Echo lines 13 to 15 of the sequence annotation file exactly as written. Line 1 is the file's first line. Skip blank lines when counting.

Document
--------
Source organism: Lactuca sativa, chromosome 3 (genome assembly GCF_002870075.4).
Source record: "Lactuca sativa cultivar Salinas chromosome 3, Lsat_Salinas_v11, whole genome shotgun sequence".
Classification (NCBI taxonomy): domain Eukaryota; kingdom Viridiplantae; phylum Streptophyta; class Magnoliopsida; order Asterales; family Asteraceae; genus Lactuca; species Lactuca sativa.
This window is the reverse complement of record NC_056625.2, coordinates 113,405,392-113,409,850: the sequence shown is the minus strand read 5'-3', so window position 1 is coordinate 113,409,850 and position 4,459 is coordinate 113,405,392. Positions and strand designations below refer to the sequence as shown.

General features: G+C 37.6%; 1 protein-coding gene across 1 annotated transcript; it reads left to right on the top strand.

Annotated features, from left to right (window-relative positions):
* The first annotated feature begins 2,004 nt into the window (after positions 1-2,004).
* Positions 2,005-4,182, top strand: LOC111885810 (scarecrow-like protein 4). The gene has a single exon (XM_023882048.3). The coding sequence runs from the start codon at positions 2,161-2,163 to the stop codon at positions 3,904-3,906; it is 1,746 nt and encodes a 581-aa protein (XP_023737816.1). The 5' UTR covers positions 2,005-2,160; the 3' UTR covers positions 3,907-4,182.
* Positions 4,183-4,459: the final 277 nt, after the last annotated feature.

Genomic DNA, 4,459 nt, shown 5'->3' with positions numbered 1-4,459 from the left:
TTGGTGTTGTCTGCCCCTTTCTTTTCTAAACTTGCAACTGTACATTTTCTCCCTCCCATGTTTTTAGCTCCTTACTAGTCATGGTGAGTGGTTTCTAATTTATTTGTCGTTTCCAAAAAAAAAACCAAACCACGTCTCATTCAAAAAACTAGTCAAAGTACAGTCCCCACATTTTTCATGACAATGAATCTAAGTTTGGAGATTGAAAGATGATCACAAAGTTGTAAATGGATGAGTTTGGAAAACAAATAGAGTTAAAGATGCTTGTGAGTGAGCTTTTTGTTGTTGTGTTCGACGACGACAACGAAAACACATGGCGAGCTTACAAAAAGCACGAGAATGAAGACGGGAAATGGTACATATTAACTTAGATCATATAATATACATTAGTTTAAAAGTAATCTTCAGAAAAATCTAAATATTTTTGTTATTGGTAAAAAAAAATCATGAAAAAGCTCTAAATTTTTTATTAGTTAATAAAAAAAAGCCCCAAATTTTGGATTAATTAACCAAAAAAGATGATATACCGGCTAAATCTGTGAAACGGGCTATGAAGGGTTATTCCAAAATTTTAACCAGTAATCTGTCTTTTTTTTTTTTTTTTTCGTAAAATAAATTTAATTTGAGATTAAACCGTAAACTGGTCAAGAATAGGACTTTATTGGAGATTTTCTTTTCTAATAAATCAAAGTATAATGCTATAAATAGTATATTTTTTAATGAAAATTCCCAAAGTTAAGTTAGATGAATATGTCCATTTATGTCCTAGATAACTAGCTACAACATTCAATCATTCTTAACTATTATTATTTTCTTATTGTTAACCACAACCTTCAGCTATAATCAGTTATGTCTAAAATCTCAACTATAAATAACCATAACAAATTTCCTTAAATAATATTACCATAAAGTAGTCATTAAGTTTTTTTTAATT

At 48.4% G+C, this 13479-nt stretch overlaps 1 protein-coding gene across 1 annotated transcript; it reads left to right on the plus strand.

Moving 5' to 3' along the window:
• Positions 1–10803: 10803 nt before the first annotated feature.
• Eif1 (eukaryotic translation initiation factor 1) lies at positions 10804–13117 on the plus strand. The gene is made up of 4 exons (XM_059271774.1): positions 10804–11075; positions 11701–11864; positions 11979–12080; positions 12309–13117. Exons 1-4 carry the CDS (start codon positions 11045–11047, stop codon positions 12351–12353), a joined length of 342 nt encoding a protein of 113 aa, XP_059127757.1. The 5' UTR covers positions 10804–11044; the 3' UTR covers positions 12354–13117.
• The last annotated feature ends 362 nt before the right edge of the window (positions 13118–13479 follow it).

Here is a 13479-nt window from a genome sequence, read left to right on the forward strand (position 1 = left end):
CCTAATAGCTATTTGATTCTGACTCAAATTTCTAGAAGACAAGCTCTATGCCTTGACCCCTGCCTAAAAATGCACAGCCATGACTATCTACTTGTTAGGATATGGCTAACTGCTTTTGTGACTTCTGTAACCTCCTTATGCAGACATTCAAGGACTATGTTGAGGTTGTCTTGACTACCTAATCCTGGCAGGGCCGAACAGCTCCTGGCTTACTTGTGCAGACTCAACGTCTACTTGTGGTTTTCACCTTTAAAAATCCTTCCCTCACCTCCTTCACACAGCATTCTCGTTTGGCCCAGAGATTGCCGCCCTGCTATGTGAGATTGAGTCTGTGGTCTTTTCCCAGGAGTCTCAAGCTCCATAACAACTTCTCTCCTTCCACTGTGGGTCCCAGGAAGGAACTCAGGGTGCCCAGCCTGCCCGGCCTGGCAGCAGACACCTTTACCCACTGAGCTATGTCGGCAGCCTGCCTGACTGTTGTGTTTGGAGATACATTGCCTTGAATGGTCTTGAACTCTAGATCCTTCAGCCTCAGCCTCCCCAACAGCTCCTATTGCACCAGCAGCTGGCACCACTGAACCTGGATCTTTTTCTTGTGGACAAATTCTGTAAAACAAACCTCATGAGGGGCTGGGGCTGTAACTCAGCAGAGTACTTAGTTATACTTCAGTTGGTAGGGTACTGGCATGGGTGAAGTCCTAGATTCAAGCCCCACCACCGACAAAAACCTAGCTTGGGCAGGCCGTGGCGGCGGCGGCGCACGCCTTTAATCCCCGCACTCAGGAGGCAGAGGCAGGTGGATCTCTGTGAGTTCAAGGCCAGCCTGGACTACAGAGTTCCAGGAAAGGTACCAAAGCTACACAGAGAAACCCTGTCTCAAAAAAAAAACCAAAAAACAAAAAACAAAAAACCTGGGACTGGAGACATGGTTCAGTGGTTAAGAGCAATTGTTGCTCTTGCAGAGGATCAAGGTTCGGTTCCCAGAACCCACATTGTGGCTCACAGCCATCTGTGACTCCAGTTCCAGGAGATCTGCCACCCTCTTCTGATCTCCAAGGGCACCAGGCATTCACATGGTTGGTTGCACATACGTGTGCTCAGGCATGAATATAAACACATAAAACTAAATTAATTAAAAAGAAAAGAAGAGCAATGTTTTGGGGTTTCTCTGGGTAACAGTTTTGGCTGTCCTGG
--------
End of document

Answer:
Moving 5' to 3' along the window:
• Positions 1–10803: 10803 nt before the first annotated feature.
• Eif1 (eukaryotic translation initiation factor 1) lies at positions 10804–13117 on the plus strand. The gene is made up of 4 exons (XM_059271774.1): positions 10804–11075; positions 11701–11864; positions 11979–12080; positions 12309–13117. Exons 1-4 carry the CDS (start codon positions 11045–11047, stop codon positions 12351–12353), a joined length of 342 nt encoding a protein of 113 aa, XP_059127757.1. The 5' UTR covers positions 10804–11044; the 3' UTR covers positions 12354–13117.